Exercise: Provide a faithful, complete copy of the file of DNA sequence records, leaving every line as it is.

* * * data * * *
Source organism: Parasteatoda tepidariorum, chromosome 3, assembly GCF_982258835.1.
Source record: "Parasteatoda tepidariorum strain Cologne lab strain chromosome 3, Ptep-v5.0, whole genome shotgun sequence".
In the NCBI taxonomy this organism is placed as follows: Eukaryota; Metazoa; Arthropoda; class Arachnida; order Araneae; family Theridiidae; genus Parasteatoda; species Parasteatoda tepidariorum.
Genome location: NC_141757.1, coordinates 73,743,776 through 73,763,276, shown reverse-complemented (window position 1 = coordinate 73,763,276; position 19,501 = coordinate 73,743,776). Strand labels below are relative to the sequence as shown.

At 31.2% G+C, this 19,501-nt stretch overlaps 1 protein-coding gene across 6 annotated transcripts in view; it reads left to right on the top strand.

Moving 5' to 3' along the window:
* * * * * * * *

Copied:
Source organism: Parasteatoda tepidariorum, chromosome 3, assembly GCF_982258835.1.
Source record: "Parasteatoda tepidariorum strain Cologne lab strain chromosome 3, Ptep-v5.0, whole genome shotgun sequence".
In the NCBI taxonomy this organism is placed as follows: Eukaryota; Metazoa; Arthropoda; class Arachnida; order Araneae; family Theridiidae; genus Parasteatoda; species Parasteatoda tepidariorum.
Genome location: NC_141757.1, coordinates 73,743,776 through 73,763,276, shown reverse-complemented (window position 1 = coordinate 73,763,276; position 19,501 = coordinate 73,743,776). Strand labels below are relative to the sequence as shown.

At 31.2% G+C, this 19,501-nt stretch overlaps 1 protein-coding gene across 6 annotated transcripts in view; it reads left to right on the top strand.

Moving 5' to 3' along the window: